A lot of crucial changes occur within the womb in the last few months of pregnancy. The eyes open, there is rapid weight gain, and the bone formation is completed.
It is also when the testicles in the boys descend from the lower belly into the scrotum which is a bag of skin situated below the penis.
But sometimes, one or both of the testicles fail to fall in the proper place which is referred to as an undescended testicle. It is common in babies that are born prematurely.
The testicles should ideally descend into the scrotum by the time the baby turns six months but if this does not happen the child will have to undergo surgery.
An undescended testicle is also known as cryptorchidism.
During the early phase of pregnancy, the testicles that are being formed within the womb are under the control of many hormones, and by 32-36 weeks, the testicles begin to move down into the scrotum.
In the majority of males born prematurely or some born as full-term infants, one or both of the testicles fail to descend at the right time which is ideally at birth.
Out of these, most of them descend in the following three to six months of age. By six months, this problem persists in less than 1% of babies.
The scrotum appears smaller on the affected side.
In rare cases, the undescended testicle can become twisted leading to testicular torsion that causes extreme pain in the groin. This requires immediate medical attention.
The causes are debatable. Some say it is attributed to genes, the mother's health, and outside factors, some blame the hormones and nerves at play.
Certain factors that contribute to developing this condition include:
Prematurely born or low birth weight infants are likely to develop it.
Family history of developmental problems
Medical syndromes that are associated with this condition like Down syndrome affecting the growth of the fetus within the womb
Contact of the mother with certain chemicals / industrial pesticides during pregnancy
If the mother has diabetes (type 1, type 2, or gestational), is overweight, has drunk alcohol, or smoked cigarettes during pregnancy.
The sperm produced needs a cool environment as compared to the rest of the body and if the testicles fail to descend, the sperm produced is likely to be lodged in the groin area especially if both the testicles are undescended.
Hernia formations: bulging of intestinal tissues through the muscles of the lower abdomen.
Injury: the testicles that are in unusual positions are likely to get injured.
Cancer: Children with an undescended testicle are a little more likely to get testicular cancer.
Testicular torsion: The cords carrying semen to the penis get entangled with each other leading to obstruction of blood flow to the testicles.
The undescended testicle is at a higher temperature than it should be in the normal case. The testicles need to be at a lower temperature to make good quality sperm.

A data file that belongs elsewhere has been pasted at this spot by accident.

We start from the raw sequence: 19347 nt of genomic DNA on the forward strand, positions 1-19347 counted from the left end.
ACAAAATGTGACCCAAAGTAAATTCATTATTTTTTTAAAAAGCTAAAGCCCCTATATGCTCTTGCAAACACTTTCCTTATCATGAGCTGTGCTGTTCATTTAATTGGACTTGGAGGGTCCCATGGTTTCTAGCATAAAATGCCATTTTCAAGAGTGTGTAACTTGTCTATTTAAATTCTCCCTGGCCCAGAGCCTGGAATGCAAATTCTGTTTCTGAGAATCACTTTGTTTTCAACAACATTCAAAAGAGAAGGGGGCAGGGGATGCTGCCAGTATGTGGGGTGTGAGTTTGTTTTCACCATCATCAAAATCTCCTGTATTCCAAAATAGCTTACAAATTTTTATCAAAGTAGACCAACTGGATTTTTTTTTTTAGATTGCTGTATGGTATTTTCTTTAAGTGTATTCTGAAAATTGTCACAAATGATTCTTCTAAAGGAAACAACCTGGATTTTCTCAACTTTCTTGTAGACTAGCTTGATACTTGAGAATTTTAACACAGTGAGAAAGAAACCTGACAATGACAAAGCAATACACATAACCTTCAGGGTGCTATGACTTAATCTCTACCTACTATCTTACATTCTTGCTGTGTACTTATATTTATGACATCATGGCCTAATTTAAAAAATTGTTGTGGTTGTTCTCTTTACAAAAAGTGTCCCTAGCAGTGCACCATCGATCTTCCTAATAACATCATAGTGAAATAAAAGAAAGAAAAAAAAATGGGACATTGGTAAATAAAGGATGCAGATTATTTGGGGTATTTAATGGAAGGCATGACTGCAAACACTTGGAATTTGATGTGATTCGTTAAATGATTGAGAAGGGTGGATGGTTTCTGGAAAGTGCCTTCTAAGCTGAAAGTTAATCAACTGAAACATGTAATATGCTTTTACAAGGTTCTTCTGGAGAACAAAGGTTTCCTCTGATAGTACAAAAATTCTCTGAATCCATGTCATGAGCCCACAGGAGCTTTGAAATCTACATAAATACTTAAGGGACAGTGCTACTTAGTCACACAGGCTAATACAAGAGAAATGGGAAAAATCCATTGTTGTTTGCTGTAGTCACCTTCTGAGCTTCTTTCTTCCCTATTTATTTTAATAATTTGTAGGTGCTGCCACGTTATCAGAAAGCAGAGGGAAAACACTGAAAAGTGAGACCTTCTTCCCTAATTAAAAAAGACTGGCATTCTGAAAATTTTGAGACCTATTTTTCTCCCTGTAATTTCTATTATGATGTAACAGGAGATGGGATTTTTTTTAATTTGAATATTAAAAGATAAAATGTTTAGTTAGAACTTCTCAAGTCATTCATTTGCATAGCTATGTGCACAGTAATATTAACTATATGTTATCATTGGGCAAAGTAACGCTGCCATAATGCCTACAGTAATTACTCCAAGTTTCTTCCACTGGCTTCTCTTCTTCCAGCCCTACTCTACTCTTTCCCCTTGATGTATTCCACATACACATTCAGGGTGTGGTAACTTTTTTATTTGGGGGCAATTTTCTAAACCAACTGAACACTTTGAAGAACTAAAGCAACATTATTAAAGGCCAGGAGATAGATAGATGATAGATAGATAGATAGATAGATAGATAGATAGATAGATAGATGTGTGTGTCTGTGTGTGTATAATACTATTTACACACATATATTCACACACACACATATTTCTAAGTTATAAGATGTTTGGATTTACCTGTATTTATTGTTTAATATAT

The higher temperature can affect this and in the future can lead to long-term infertility.
The treatment options include:
• Hormone treatment using an injection of human chorionic gonadotropin (HCG) which enables the testicle to move down into the scrotum. But its effectiveness is less as compared to surgery.
• Open surgery: The surgeon makes large incisions over the groin or abdomen
• Laparoscopy: A scope with a camera attached to it is inserted through a small incision over the abdomen.
The most common surgery to treat it is an Orchiopexy in which a cut is made in the groin area to bring the testicle down into the scrotum which is then fixed in that position.
This surgery can be performed as an open surgery or through Laparoscopy. Most boys recover fully within a week.
Boys with this condition must undergo surgery between 6 to 12months of age.
Early surgical intervention helps to reduce the risk of potential complications.
Regular check-ups throughout life may be needed to monitor the condition and look out for any other alarming signs.
This can be done through physical examinations, hormonal tests, an ultrasound of the scrotum as and when advised by the doctor.
If during Laparoscopy the doctor finds that there is no testicle present, or a very tiny bit of non-functioning testicular tissue is remaining, the surgeon removes it.
In this case, you can consider saline testicular prosthesis for the scrotum. These prostheses help to give the scrotum a normal appearance and this can be inserted during late childhood or adolescence.
Initially, the doctor may recommend a wait and watch period of up to six months during which ideally the testicles should drop into the scrotum otherwise the doctor will recommend surgery.
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